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APRS station JG6YME-10 - show graphs
Comment: W1,NSn-N Shimabara 144.640/9600
Last status: DX: JG6YDK-2 33.04.61N 130.07.20E 33.7km 323üE 20:51
Location: 32°50.14' N 130°20.39' E - locator PM52EU00SN - show map
6.3 km Northwest bearing 337° from Shimabara, Nagasaki, Japan [?]
23.0 km Southwest bearing 247° from Tamana, Kumamoto Prefecture, Japan
86.0 km South bearing 185° from Fukuoka-shi, Fukuoka, Japan
120.0 km Southwest bearing 203° from Kitakyūshū, Fukuoka, Japan
Last position: 2024-06-25 12:46:39 UTC (22m27s ago)
2024-06-25 21:46:39 JST local time at Shimabara, Japan [?]
Device: Roger Barker, G4IDE: UI-View32 (software, Windows)
Last path: JG6YME-10>APU25N via TCPIP*,qAC,T2FUKUOKA
Positions stored: 1
Items and objects originated: 439.32-NS 439.76-NS SHIMABARA
Other SSIDs: JG6YME-4 JG6YME JG6YME-2
APRS igate – Statistics for 2024-06:
Stations heard directly: 53 on radio path – show map
Last heard a station directly: 2024-06-25 11:21:23 UTC (1h47m ago)
Normal receiver range estimate: 60 km (Updated: 2024-05-31 20:17:36 UTC)
Position packets heard directly: 2642 on radio path
Position packets sent to APRS-IS: 6801 – show map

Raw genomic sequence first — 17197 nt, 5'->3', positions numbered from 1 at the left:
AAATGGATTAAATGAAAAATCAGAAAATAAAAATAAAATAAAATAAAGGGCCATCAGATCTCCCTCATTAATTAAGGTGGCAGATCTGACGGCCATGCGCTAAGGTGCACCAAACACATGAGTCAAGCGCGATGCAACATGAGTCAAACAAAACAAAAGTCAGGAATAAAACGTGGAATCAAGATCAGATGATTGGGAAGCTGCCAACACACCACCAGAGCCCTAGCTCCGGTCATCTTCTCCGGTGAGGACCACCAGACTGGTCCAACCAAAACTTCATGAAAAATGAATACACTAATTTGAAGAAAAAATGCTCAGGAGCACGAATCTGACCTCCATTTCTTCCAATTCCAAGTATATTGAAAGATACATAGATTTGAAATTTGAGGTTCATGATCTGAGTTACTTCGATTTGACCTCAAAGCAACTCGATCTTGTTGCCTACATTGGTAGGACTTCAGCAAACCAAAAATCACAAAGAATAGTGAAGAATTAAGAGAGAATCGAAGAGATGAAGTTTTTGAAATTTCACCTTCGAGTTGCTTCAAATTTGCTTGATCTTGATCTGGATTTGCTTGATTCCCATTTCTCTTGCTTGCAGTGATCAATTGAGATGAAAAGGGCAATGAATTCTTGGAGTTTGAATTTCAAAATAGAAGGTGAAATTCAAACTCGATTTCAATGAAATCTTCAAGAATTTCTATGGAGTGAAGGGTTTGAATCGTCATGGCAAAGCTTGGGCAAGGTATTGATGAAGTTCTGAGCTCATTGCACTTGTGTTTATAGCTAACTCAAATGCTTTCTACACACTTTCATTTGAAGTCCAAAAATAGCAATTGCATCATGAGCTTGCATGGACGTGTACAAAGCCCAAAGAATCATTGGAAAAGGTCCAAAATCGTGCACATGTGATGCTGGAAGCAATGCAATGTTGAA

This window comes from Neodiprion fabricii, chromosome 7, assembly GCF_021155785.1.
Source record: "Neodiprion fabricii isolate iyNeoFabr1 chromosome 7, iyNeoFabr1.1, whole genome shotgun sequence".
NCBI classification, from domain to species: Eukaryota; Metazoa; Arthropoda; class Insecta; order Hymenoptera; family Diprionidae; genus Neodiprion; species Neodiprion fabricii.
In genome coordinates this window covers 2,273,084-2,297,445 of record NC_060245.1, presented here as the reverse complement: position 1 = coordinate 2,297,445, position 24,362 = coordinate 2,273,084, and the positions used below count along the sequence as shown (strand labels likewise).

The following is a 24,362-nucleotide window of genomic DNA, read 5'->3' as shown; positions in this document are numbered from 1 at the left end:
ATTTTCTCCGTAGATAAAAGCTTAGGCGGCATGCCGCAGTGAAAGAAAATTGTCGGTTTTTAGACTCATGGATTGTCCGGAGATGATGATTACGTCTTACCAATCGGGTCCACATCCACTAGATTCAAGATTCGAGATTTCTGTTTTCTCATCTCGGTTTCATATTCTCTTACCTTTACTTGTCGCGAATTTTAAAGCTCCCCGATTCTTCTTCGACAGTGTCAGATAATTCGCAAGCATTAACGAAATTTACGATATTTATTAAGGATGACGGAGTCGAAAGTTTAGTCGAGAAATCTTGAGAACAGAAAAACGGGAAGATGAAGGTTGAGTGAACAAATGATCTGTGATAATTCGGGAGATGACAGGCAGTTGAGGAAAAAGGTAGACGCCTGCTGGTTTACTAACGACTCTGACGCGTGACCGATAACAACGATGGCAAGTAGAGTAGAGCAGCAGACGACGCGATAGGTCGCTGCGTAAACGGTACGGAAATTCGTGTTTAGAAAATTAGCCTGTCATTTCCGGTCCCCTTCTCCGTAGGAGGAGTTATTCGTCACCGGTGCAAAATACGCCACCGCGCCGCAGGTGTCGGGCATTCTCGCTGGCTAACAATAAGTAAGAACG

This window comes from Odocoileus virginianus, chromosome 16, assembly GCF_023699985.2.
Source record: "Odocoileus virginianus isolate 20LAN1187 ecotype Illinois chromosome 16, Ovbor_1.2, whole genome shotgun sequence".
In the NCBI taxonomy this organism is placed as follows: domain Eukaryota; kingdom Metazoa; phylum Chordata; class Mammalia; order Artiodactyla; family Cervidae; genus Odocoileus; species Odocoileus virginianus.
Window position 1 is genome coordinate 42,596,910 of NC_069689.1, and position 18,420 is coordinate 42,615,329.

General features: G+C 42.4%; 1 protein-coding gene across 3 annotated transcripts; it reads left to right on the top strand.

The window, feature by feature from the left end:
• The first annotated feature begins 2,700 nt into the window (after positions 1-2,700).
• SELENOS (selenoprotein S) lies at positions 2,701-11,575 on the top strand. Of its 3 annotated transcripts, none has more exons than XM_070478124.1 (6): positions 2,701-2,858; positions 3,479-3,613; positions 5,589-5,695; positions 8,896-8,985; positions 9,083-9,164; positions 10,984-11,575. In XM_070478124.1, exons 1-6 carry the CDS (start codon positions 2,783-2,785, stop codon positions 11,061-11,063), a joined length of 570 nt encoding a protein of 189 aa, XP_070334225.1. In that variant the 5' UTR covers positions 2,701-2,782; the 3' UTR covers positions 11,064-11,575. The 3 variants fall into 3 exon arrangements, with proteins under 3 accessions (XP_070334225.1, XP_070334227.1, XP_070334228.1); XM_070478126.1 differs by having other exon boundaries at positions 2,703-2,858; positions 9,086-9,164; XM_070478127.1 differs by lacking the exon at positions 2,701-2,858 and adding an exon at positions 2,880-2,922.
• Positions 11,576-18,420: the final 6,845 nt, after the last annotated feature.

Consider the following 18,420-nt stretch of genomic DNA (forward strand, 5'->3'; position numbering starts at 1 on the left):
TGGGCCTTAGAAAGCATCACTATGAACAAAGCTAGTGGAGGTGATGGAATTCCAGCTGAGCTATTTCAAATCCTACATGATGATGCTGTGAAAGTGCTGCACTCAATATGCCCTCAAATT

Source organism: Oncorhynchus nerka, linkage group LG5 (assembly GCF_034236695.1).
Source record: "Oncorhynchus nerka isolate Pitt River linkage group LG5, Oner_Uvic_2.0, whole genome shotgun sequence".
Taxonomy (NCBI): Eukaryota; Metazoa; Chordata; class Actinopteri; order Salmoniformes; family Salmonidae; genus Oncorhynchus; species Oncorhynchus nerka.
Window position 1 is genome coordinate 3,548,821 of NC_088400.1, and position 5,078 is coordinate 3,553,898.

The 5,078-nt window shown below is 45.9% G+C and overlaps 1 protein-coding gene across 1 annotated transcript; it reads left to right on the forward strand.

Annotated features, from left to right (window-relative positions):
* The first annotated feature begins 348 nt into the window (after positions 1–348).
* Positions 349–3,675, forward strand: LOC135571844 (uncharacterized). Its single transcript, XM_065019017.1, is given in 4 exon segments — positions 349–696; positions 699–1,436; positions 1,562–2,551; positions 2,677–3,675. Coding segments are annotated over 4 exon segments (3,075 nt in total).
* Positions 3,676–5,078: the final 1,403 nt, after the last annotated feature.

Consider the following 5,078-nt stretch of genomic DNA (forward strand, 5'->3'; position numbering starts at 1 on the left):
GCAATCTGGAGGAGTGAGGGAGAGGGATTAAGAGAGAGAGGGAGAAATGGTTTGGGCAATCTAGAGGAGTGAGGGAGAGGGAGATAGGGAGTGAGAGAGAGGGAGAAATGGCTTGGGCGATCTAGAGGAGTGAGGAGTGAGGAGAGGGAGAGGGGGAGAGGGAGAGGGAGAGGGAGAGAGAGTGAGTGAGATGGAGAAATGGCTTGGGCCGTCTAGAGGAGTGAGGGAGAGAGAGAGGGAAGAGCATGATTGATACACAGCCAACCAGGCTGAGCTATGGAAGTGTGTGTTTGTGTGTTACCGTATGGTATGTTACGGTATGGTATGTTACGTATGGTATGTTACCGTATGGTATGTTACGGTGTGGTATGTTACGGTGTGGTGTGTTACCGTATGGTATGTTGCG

Stations heard directly by JG6YME-10
callsign pkts first heard - UTC last heard longest (rx => tx) longest at - UTC

Only stations from which a position packet has been heard are shown here. The range statistics show some extra long hops, because some digipeaters do not correctly add themselves to the digipeater path. Please check the raw packets.
About this site
This page shows real-time information collected from the Automatic Position Reporting System Internet network (APRS-IS). APRS is used by amateur (ham) radio operators to transmit real-time position information, weather data, telemetry and messages over the radio. A vehicle equipped with a GPS receiver, a VHF transmitter or HF transceiver and a small computer device called a tracker transmits it's location, speed and course in a small data packet, which is then received by a nearby iGate receiving site which forwards the packet on the Internet. Systems connected to the Internet can send information on the APRS-IS without a radio transmitter, or collect and display information transmitted anywhere in the world.
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